2. 2. teacher otherwise agrees, currently a school corporation may only suspend a teacher with pay if it chooses notto offer due process to the teacher. (HB 1337) o Talking Point: In a perfect world, we could trust that all administrators would never discipline a teacher unless the teacher deserved it, but is this a perfect world? o Talking Point: How will we keep highly effective individuals interested in teaching when they have no assurances that they will only be disciplined when there is good reason to discipline them?Teacher Dismissals: Any cancellation of a teacher contract will be “strictly construed.” This means that thecourts cannot intervene and order a teacher reinstated if the teacher was given the few due process rights therevised law will require. Such as, teachers will be “at will” employees subject to being fired by a principal,central office administrator, or the school board at any time without cause. Instead of termination hearingswhere teachers get to hear the charges against them, question their accusers, call their own witnesses, and beprotected from arbitrary and capricious reasons for losing their jobs, teachers will be fired with very littleadvance notice during a school year and anytime between school years and, at best, be allowed a conferencewith the superintendent or school board where the teacher can ask not to be fired. The school corporationdetermines when this conference will take place, i.e. it does not have to act within 40 calendar days aspresently required by law to do. It can act sooner or later. While the teacher is waiting for the conference,he/she will be suspended without pay rather than with pay as is done now. (HB 1337) o Talking Point: In a perfect world, we could trust that all administrators would never fire a teacher unless the teacher deserved it, but is this a perfect world? o Talking Point: How will we keep highly effective individuals interested in teaching when they have no assurances that they will keep their job unless there is good reason to discipline them and they will have the right to insist that the administration show that there is good reason to fire them?Reductions in Force: Teachers will be laid off at the whim of the school corporation without regard for seniorityor contract status. Lay offs can come at any time. There would be no guarantee of recall in reverse order oreven of being recalled at all when positions are once again being filled. (HB 1337) o Talking Point: In a perfect world, we could trust that all administrators would always be able to determine who are the best teachers and retain them in RIF situations, but is this a perfect world? o Talking Point: Everyone should agree that where it can be objectively shown that one teacher is markedly better than another, then that teacher should be retained in a RIF, but how will we keep highly effective individuals interested in teaching when they have no assurances that they will keep their jobs in a RIF for objective reasons rather than be at the mercy of the subjective judgment of administrators?Work Hours & Work Days: The school corporation would have the legal authority to determine how manyhours a day and how many days a year teachers have to work without bargaining or discussing this with theAssociation. The State would require a minimum of 180 student days and 185 teacher days but the schoolcorporation could add as many days to this minimum as it chooses without negotiation, discussion, or additionalpay. (HB 1337) o Talking Point: Teachers are like every other working person in Indiana. They want to be paid a fair income for what they do. If the pay teachers are offered does not fairly compensate them for the number of days a year or the number of hours a day they work, what will be the motivation for their wanting to come into or remain in the profession? o Talking Point: We are out of touch with reality if we think there are enough highly qualified and highly effective individuals in this state to fill every teaching position in every school regardless of how many days a year they will be required to work or how many hours a day they will work. o Talking Point: If we do not make this profession attractive to the best and the brightest people, we will never have enough highly effective teachers to go around. Not giving teachers any say in how many days they will have to work a year or how many hours a day they will have to work, is not making the profession attractive to anyone who would want to be a teacher.Teachers’ Meetings: The school corporation would have the legal authority to require teachers to attend anyand all teachers’ meetings its administrators call whether before, during, or after school, week days or weekends. (HB 1337) o Talking Point: (see Talking Points for Work Hours * Work Days above)Teacher Rights: The only rights teachers will have will be those gratuitously granted in policy by their schoolcorporations and then, only if State Superintendent Bennett does not exercise his right to impose his ownpolicies on the school corporation. (HB 1337) 2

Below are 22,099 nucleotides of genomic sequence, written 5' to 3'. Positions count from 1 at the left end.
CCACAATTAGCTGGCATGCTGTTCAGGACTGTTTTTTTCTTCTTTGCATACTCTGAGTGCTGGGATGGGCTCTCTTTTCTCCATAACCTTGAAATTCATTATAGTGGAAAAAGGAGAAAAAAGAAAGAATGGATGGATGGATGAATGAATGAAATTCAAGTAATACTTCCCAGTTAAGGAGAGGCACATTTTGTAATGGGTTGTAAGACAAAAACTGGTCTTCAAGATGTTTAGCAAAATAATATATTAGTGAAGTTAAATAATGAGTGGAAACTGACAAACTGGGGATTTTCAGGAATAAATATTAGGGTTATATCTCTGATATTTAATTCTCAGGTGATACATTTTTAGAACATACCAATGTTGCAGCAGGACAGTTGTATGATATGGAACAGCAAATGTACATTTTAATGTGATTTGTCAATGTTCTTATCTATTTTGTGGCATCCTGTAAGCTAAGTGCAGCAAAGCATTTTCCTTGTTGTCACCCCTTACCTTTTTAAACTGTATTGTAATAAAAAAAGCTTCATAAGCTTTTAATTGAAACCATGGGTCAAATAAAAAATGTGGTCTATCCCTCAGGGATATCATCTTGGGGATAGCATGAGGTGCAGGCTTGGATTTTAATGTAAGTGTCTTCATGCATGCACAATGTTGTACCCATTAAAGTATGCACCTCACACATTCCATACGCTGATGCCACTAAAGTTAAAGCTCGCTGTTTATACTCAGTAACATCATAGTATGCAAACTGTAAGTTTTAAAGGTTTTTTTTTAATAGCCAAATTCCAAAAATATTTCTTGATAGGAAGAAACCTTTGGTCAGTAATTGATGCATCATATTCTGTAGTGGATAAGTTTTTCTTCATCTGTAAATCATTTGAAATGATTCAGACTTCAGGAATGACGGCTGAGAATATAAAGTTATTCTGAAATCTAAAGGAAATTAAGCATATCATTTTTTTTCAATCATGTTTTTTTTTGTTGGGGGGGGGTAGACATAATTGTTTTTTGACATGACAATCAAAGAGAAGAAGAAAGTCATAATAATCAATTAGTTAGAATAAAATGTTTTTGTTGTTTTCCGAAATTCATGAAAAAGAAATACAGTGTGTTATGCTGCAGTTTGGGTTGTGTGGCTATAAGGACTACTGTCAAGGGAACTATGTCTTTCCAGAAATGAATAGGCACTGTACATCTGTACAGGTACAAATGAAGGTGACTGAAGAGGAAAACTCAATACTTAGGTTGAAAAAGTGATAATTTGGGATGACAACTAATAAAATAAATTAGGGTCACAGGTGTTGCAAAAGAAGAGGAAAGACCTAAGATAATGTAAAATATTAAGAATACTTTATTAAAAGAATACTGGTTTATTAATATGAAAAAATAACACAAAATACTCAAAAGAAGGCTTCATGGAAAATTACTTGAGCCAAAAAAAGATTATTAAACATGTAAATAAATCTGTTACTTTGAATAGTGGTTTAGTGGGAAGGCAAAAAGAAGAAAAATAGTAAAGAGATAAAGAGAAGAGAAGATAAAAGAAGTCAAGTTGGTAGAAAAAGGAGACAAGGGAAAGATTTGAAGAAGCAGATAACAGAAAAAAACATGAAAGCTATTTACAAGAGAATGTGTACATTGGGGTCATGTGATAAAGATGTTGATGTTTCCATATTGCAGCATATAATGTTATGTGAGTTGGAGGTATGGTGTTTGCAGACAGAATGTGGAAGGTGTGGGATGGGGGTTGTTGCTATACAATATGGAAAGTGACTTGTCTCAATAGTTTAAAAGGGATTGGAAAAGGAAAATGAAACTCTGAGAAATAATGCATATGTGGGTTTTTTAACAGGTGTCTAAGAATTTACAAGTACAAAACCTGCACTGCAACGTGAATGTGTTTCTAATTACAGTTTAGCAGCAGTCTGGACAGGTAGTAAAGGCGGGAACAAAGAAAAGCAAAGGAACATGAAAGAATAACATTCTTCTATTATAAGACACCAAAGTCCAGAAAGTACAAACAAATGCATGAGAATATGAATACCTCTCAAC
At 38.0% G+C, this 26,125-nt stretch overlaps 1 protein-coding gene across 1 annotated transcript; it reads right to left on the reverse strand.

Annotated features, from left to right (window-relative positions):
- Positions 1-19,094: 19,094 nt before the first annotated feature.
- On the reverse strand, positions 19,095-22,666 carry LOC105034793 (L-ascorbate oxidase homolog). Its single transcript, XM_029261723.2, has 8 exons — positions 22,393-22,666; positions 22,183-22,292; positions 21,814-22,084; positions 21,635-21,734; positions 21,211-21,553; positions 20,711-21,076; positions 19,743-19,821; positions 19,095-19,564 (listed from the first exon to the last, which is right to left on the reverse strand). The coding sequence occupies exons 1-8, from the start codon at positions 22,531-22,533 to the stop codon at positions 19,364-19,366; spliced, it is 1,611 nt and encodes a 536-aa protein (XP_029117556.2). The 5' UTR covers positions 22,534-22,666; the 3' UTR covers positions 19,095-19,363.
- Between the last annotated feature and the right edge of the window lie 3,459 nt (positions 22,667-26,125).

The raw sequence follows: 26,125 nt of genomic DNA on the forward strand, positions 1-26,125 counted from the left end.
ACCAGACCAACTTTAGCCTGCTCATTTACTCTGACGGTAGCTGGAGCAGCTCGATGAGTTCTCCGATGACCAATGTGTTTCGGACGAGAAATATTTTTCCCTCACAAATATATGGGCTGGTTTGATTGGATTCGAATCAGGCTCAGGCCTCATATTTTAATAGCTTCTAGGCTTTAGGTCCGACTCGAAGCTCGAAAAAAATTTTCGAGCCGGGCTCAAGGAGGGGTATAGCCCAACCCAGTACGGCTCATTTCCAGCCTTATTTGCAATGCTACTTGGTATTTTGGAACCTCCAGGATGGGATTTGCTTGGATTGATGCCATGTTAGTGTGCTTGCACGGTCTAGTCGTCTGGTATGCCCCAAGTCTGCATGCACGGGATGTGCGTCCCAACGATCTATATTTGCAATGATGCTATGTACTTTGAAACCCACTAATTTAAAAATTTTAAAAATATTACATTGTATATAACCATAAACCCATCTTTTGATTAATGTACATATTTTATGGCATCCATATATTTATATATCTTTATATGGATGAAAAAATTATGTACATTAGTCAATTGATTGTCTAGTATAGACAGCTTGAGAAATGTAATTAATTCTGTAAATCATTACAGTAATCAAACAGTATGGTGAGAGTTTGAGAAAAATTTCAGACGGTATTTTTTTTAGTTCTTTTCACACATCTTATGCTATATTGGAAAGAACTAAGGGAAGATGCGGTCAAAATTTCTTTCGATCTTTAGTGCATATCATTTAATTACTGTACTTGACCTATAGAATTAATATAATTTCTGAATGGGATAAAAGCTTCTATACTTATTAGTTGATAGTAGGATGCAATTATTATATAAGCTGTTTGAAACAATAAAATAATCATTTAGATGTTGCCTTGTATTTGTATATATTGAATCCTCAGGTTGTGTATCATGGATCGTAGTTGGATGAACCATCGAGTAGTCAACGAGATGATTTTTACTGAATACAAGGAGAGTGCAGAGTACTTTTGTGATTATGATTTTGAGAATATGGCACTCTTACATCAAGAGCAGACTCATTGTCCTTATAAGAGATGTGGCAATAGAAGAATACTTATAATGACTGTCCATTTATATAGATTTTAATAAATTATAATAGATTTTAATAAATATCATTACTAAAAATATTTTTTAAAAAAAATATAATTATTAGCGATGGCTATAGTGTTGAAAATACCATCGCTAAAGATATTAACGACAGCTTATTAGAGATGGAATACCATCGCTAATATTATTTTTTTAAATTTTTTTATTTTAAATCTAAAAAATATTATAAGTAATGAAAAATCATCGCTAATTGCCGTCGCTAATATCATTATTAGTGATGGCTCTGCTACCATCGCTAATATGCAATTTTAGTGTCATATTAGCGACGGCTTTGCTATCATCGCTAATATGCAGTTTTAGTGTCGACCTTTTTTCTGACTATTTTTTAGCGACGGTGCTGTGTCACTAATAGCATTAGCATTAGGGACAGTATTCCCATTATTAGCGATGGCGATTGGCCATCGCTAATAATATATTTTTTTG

3. 3. o Talking Point: If teachers are denied some say in the rights and benefits the job will offer them, i.e. if there is little or no right to collectively bargain working conditions and if compensation does not remain competitive with other demanding professions, the profession will be unattractive to large numbers of the best and brightest students coming out of high schools and colleges and we will soon have even fewer many highly effective teachers in our classrooms. o Talking Points: Granted the best and brightest students who go into other professions—medicine, law, and engineering for example—generally only receive rights gratuitously granted them by their employers and aren’t guaranteed much in due process when it comes to job retention. But, they tend to be paid a lot more than teachers are paid and have potential incomes many times greater than the current potential income of teachers. To attract some of these best and the brightest students to train for and enter the teaching profession, teachers either need salaries on par with those other professions or need more rights and job security to compensate them for having less earning potential.Association Recognition: The school corporation would no longer have to recognize one exclusiverepresentative chosen by the majority of teachers. It could recognize any number of “associations” or none at rd thall, e.g. 3 grade teachers might be told to form their own association; 4 grade teachers theirs, and so on ornot, depending on what the school corporation unilaterally wants to do. (HB 1337) o Talking Point: Why don’t we allow any group of voters to select their own governor and legislators and send them all to Indianapolis to work things out? Everyone would be happy that they have someone there who will listen to them but the likelihood that good laws would be made would be slim to none. Since it’s not likely we’ll do that, why don’t we continue to use the democratic (with a small “d”) model to allow the majority of teachers to determine who will speak for it and then recognize the majority will. If a sub-category of teachers do not like who speaks for them, they can use the democratic process to unseat one exclusive teachers’ representative and replace it with another or with no group at all, as is already provided for in the current law.Association President: If the Association president is given leave time during his/her term of office, he/she isnot guaranteed reinstatement to a teaching position at the end of the term of office and if allowed reinstatement,must forfeit all seniority rights and be considered on a temporary contract. (HB 1337) o Talking Point: Since it will be up to a local school board as to whether or not it grants leave to an Association president, it only makes sense that it should have the discretion (and local control) to determine under what conditions that leave will be granted.Professional Advancement: Successful teachers who leave the classroom to take administrative jobs andlose their administrative jobs may not be allowed to return to teaching. (HB 1337) o Talking Point: We can all agree that not only do we want highly effective teachers in classrooms, but that we also want highly effective principals, directors, supervisors, superintendents, etc. It is highly unlikely that a teacher will be selected to move into an administrative position unless that teacher has already established him/herself as a highly effective teacher. It could turn out that this teacher doesn’t cut it as an administrator. If such teachers aren’t likely to get their teaching jobs back if they fail as administrators, why would they want to try to be administrators? If they’ve done something as an administrator that would also have cost them their job as a teacher, that’s fine. But, if they just didn’t cut it, let them go back to the classroom where we know they will be good for students.Temporary and Substitute Teachers: If a teacher is in place through the use of grant money, the teacher willbe considered on a temporary contract and will automatically lose his/her job when the grant money runs out.Title I teaches will fall into this category. These teachers will not be entitled to regular teacher pay even afterserving in an assignment for 15 days as is currently the law. Apparently a temporary contract teacher could bepaid substitute teacher pay and given no fringe benefits for the whole school year. (HB 1337) o Talking Point: Every school corporation will determine what it believes a classroom teacher should be paid for doing that job. When a substitute teacher begins an assignment, he/she normally is not doing the job of a regular classroom teacher, e.g. a substitute teacher initially is probably using the regular teacher’s lesson plans and not grading papers. The longer the substitute teacher is in a given position, the more likely it is that he/she is doing a regular teacher’s job. It has pretty much been accepted that th that occurs by the 16 day. At that point the substitute teacher has been going on regular teacher pay and that’s how it should remain. Otherwise, why would someone want to accept a long term assignment meaning that students could experience a revolving door of teachers. That can’t be good for the students. o Talking Point: Temporary Contract teachers generally assume the full responsibility of a regular classroom teacher as of day one. It’s understandable that they might not be guaranteed continued 3